Patient Information Leaflet

Anti-Wrinkle Injections

Anti-Wrinkle Injections

If you are considering a botulinum toxin treatment, we recommend that you read the following information before consulting with your chosen practitioner. This will enable you to ask informed questions prior to any treatment. We always advise you to ensure that the practitioner you choose is registered with a professional body, and that your initial consultation is performed face to face with a prescribing practitioner.

What are anti-wrinkle injections?

Many practitioners refer to procedures involving the injection of botulinum toxin as ‘anti-wrinkle injections’. Botulinum toxin is injected, using a fine needle, into the target muscle to temporarily block the nerve signal, resulting in weakening of the muscle action which can result in an improvement in the appearance of lines of facial expression. Botulinum toxin can only treat lines of expression (dynamic lines) and lines that are present when the muscle is not contracted, and the face is relaxed (static lines) generally do not improve with anti-wrinkle injections. Your practitioner may discuss other treatments to deal with these.

Botulinum toxin is a naturally occurring protein produced by the bacterium Clostridium Botulinum. There are many brands available in the UK which include Botox©, Azzalure©, Bocouture©, Xeomin© and Dysport©. All brands are Prescription Only Medications (POMs) and can only be prescribed by a doctor, dentist, nurse, midwife, or pharmacist with a prescribing qualification appropriate to the country of practice. If you are considering treatment, you must have a face to face consultation with a practitioner who is qualified to prescribe botulinum toxin before the procedure. The actual treatment, however, may be performed by a non-prescribing nurse or midwife according to the assessment conducted by the prescriber, providing you agree to this.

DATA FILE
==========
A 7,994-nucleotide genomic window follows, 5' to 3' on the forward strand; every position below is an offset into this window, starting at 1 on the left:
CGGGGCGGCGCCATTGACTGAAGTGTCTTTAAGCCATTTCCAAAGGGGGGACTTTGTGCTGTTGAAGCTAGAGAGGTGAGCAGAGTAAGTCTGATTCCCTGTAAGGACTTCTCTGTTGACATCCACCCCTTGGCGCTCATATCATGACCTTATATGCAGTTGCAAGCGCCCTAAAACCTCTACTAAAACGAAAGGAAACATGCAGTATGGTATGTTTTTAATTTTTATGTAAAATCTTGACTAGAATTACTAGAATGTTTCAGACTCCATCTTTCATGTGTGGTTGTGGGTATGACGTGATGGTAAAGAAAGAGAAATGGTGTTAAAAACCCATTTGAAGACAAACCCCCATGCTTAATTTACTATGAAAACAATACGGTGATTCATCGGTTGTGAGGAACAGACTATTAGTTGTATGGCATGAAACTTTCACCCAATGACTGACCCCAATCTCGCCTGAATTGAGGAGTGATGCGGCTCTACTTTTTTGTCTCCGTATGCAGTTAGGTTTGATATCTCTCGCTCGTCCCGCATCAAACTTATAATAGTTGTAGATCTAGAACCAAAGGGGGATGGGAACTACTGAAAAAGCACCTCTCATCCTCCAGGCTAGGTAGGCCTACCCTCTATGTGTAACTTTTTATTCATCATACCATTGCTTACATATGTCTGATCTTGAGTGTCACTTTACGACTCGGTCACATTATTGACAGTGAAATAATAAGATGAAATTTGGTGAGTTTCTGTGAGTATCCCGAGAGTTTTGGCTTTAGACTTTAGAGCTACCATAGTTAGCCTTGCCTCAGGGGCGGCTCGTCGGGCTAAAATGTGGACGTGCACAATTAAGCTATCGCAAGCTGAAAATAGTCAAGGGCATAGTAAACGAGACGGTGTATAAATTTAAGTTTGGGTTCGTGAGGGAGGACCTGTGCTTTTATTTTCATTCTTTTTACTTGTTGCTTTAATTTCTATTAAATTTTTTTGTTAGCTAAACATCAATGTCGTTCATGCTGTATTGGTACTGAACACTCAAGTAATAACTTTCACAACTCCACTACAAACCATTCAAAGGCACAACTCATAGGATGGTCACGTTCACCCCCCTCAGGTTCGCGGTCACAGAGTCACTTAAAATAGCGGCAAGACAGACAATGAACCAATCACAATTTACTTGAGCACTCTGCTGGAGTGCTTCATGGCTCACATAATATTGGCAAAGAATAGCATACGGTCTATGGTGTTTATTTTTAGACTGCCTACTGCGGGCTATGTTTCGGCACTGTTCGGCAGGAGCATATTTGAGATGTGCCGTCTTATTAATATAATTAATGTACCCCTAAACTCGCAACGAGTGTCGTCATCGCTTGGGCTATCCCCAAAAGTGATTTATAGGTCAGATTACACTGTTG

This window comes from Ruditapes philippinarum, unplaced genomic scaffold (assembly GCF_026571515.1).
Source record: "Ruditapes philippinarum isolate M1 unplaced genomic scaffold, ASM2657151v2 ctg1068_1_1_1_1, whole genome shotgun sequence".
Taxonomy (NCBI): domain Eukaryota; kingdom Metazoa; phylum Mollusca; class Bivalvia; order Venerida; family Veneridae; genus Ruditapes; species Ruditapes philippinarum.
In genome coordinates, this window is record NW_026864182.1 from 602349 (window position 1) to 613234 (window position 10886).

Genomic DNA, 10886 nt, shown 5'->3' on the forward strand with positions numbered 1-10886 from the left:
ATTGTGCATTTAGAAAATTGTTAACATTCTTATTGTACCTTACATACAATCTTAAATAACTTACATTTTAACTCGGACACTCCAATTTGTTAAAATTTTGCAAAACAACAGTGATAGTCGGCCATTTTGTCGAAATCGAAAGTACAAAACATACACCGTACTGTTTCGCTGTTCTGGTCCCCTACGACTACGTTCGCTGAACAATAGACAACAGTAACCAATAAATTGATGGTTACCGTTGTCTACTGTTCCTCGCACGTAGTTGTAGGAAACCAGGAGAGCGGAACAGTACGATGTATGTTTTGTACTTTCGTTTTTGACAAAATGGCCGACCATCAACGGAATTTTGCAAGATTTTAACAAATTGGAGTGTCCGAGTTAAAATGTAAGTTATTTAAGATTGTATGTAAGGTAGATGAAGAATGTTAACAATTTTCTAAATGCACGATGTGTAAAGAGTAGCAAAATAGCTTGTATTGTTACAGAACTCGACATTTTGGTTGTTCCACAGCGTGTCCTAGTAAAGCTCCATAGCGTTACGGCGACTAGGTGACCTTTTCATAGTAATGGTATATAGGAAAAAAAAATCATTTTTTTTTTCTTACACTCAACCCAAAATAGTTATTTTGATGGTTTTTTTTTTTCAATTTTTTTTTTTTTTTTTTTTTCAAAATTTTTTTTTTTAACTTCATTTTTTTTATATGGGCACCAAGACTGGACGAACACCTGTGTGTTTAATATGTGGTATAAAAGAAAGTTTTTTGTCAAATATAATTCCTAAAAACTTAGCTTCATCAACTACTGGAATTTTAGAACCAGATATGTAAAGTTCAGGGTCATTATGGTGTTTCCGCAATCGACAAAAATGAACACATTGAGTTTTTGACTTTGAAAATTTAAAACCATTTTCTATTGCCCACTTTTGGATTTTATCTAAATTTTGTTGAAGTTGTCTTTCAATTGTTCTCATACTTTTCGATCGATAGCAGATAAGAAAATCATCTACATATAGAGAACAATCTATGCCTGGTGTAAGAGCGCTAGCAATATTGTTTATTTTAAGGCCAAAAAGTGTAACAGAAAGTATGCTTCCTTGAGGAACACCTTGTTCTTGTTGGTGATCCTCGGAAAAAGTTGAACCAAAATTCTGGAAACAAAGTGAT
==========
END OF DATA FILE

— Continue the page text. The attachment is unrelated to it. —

As well as being used to treat facial expression lines, botulinum toxin is also licensed for the treatment of focal spasticity, chronic migraine, bladder disorders and excessive sweating.


When booking an appointment, check that your consultation will be with a prescriber.

What areas can be treated?

Botulinum toxin has been licensed for the temporary improvement in moderate to severe lateral canthal lines (crow’s feet at the outer corners of the eyes), glabellar lines (frown lines between the eyebrows) and horizontal forehead lines. There are other areas which are less commonly treated with botulinum toxin. Although this is ‘off label’ (not specifically licensed for this treatment), these are well established and have evidence to support their use.


  • Glabellar lines (frown lines)
  • Lateral canthal lines (crow’s feet)
  • Horizontal forehead lines
  • Gummy smiles
  • Bunny lines
  • Smoker’s/Lip lines
  • Platysmal bands (turkey neck)
  • Jawline (Nefertiti Lift)
  • Slimming of jaw muscles
  • Chin dimpling
  • Brow lifting
  • Hyperhidrosis (Excessive Sweating)
How does it work?

Facial expressions occur when the brain sends nerve signals to the facial muscles causing them to contract in response to voluntary control, automated or emotional response. Botulinum toxin blocks the transmission of the chemical signal from the nerve reaching the target muscle. Without this signal, the muscle is unable to contract and remains in a resting state, therefore facial expressions are relaxed. It is not always possible or desirable to stop all movement as a completely frozen look may not be aesthetically pleasing. It is important to discuss your expectations with your practitioner prior to any treatment.


The effects of botulinum toxin are not instant, and most people will start to notice the results after about 4 days, having the full effect by about day 10. Most practitioners will offer a follow-up appointment at 2 weeks,  when the effects of treatment can be reviewed. Additional botulinum toxin may be administered at this time if needed.


Over approximately 3 to 4 months, the nerve terminal recovers and movement in the treated area restarts. Treatment can be repeated at this time to maintain the desired results. It is not recommended to repeat treatments at intervals of less than 3 months. Static lines that are present at rest, may soften once the botulinum toxin has taken effect and with repeated treatments may continue to improve as the skin recovers and is no longer being creased by constant muscle action. There are no known long-term side-effects from having repeated treatments, although there may be some muscle wasting (atrophy) with repeated treatments.